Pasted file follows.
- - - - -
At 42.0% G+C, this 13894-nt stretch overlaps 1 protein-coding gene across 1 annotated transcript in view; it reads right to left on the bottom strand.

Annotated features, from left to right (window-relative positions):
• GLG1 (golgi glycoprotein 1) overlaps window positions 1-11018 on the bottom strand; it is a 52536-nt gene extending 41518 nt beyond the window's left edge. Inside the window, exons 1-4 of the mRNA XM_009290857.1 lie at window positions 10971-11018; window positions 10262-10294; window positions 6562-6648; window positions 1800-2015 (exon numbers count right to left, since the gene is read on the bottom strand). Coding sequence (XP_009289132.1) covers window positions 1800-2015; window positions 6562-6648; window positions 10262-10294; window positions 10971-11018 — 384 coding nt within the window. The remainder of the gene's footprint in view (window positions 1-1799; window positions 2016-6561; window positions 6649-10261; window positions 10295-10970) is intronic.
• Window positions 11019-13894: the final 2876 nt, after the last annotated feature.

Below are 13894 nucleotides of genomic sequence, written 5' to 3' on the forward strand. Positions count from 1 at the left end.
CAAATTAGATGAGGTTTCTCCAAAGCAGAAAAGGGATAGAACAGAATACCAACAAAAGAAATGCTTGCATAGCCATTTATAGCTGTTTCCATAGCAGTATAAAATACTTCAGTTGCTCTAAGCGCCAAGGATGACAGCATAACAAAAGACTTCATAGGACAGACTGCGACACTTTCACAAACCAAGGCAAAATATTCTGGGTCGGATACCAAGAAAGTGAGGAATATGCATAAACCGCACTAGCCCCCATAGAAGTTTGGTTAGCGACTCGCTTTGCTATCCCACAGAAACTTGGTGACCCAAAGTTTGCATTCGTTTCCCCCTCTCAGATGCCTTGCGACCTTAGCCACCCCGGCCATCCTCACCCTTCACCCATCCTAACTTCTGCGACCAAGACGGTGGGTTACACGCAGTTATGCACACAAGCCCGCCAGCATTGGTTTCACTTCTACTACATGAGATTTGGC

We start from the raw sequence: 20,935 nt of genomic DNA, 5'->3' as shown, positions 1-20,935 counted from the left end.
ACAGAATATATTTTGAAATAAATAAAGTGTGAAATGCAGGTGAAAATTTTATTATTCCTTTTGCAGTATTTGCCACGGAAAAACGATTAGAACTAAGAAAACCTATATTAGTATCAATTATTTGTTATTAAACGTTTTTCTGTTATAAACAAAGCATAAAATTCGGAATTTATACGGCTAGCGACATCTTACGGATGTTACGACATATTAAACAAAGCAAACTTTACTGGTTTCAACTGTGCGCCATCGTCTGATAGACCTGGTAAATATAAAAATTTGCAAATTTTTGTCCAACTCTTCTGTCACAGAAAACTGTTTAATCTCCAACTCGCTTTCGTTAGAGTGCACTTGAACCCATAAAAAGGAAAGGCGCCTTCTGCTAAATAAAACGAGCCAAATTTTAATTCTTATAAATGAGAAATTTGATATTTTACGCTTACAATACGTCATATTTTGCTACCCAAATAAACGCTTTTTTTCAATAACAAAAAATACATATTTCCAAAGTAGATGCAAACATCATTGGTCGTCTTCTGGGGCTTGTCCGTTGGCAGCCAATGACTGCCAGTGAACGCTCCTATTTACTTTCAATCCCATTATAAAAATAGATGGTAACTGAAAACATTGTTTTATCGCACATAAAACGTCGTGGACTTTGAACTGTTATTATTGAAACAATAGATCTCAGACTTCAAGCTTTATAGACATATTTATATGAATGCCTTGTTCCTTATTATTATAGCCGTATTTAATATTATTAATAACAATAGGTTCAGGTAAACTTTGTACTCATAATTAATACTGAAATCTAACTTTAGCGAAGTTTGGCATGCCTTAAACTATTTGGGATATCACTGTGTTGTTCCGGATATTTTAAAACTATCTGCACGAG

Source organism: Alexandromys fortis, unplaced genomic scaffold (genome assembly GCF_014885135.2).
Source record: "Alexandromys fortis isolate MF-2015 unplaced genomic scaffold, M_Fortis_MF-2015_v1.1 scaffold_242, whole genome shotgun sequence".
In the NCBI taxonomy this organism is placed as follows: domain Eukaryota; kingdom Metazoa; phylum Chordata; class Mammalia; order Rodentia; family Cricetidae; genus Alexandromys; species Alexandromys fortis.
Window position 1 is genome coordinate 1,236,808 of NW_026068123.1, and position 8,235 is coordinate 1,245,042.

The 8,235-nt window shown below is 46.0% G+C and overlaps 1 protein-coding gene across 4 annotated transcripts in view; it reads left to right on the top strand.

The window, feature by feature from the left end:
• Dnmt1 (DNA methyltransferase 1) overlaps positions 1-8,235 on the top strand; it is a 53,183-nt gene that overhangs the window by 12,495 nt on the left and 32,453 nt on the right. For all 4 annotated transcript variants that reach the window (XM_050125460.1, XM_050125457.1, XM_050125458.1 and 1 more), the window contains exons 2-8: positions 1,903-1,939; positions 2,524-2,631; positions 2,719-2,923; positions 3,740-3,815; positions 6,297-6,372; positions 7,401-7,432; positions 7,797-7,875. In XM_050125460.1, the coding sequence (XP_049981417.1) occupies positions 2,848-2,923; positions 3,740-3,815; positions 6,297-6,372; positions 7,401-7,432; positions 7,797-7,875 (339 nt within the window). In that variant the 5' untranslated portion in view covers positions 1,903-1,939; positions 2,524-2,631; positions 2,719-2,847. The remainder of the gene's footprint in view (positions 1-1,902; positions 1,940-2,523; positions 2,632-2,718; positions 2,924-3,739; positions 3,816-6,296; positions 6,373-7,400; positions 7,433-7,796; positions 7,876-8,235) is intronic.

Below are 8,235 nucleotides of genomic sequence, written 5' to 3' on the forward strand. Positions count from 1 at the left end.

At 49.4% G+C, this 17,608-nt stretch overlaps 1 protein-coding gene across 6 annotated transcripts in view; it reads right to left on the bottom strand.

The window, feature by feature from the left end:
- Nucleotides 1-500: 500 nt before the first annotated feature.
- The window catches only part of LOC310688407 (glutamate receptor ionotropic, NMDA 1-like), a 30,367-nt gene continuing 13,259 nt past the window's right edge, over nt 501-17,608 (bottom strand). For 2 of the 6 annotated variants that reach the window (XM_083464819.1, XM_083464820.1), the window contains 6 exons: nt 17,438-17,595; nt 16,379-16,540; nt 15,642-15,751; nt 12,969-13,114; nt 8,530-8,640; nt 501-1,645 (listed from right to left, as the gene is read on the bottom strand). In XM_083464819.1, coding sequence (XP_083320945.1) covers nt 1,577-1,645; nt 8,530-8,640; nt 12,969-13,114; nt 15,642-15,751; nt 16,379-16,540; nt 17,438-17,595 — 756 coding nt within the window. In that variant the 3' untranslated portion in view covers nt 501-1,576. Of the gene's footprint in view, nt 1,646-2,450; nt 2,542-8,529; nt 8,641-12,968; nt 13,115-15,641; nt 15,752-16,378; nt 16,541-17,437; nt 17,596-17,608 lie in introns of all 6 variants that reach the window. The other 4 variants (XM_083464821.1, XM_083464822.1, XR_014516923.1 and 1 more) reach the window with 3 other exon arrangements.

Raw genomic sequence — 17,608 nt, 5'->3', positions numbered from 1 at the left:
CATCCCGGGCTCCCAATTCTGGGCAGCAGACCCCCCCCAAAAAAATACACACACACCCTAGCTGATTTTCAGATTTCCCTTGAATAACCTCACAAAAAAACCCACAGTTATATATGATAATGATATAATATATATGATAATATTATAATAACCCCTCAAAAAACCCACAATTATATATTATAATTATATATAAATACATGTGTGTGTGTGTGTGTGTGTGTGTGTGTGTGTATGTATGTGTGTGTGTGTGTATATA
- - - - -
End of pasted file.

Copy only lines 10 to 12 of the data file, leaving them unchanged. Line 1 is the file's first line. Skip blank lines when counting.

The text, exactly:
Source record: "Alexandromys fortis isolate MF-2015 unplaced genomic scaffold, M_Fortis_MF-2015_v1.1 scaffold_242, whole genome shotgun sequence".
In the NCBI taxonomy this organism is placed as follows: domain Eukaryota; kingdom Metazoa; phylum Chordata; class Mammalia; order Rodentia; family Cricetidae; genus Alexandromys; species Alexandromys fortis.
Window position 1 is genome coordinate 1,236,808 of NW_026068123.1, and position 8,235 is coordinate 1,245,042.